I’ll try to get back with a “real” post later today, but I have to run out of here shortly for a doctor’s appointment and, duh, I forgot to write my post last night. In the meantime, with a hat tip to Cedar Sanderson and J. Michael Antoniewicz II for two of the following links.
E-book sales data, the truth is out there. This is an interesting take on e-book sales and where they really fit into the complete sales picture. The problem, in my opinion, is that the information is still incomplete. The data was gained through publisher submission and doesn’t take into account a number of small and micro-publishers, nor does it take into account self-published authors. In fact, it comes from only those publishers and small presses named in the “Top 50”. So, while it might give a more accurate picture of the place of e-books in the publishing world, it is still an incomplete picture.
How bookshops could be happy ever after: ebooks could provide new revenue stream. Another interesting article. I’m all for getting e-books into our local bookstores. Kris Rusch and Dean Wesley Smith have discussed a number of different ways to do so, including letting authors sell redeemable cards, like gift cards, with codes for e-books on them. The problem is getting both the booksellers and the authors to break out of the normal marketing rut and start thinking outside of the box.
Finally, from Publishers Weekly, comes this article about the top 50 publishers world-wide. Take a look at the sales figures. Now ask why these publishers are still dragging their feet when it comes to adapting to the changing market. Ask yourself why they continue to base their sales figures on the arcane hand-wavium that is BookScan. These figures are no more accurate than the BookScan numbers are. But the trend is there. Revenues are down pretty much across the board. I have my opinions as to why. BookScan numbers being part of it. Another part is the reliance on trend-authors/books. The latest trend was Fifty Shades of Grey. The response has been for publishers to try to bring out books just like the Shades trilogy. One publisher even halted distribution of some of its titles while they redid the covers to look more like the Shades books. The problem is that not everyone wants to read books like that. Another problem is that publishers are cutting loose their workhorses, the mid-list authors, to go after authors who write the trendy books. The issue with that is the trend will have changed by the time these books are published. The mid-listers were guaranteed sales. They were money in the bank. But they were splashy or flashy. So, they were tossed aside and those sales were lost.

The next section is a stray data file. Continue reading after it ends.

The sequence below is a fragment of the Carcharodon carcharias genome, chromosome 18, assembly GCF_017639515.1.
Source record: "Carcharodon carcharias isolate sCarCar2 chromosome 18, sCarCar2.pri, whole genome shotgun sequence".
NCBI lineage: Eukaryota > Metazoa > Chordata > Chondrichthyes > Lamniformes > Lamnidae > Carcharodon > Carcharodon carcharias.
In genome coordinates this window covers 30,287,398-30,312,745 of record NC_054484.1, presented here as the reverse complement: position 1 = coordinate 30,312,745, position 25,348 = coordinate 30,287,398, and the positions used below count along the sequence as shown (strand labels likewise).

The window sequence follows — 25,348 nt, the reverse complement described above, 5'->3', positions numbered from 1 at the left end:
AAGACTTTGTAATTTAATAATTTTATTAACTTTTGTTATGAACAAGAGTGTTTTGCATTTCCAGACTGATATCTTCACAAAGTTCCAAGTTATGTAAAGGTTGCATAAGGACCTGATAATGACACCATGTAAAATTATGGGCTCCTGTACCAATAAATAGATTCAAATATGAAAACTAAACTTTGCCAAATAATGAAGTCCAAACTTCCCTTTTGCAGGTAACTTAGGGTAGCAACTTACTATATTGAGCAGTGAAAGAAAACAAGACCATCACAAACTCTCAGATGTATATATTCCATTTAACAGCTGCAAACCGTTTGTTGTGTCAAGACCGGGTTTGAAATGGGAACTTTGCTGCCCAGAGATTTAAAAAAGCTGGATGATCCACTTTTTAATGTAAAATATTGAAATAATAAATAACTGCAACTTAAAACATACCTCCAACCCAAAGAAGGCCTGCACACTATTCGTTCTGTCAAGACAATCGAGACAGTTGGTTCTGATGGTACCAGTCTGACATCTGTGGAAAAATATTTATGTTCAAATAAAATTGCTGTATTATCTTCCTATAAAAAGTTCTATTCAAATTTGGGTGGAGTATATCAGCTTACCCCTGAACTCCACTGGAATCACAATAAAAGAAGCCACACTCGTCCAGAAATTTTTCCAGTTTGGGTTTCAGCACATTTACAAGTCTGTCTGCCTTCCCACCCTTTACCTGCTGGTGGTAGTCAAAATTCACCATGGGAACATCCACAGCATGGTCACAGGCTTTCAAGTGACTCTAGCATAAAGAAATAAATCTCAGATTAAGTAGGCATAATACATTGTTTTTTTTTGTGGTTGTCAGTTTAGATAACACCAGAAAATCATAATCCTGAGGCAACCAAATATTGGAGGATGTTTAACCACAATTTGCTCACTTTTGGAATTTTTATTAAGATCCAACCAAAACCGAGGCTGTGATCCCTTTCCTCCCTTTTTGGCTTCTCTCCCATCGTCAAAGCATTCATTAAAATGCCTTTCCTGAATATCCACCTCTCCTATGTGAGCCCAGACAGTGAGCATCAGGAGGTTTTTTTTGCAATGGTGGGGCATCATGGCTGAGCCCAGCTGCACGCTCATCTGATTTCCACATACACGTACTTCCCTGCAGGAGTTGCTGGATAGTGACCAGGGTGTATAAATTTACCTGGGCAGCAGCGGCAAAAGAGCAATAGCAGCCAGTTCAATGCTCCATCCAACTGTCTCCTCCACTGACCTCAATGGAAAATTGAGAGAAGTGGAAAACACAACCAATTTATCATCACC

So, what are your thoughts? How do we, as authors, get our e-books into our local bookstores? What is the importance of the figures from the publishers? Will it ever stop sleeting at my house?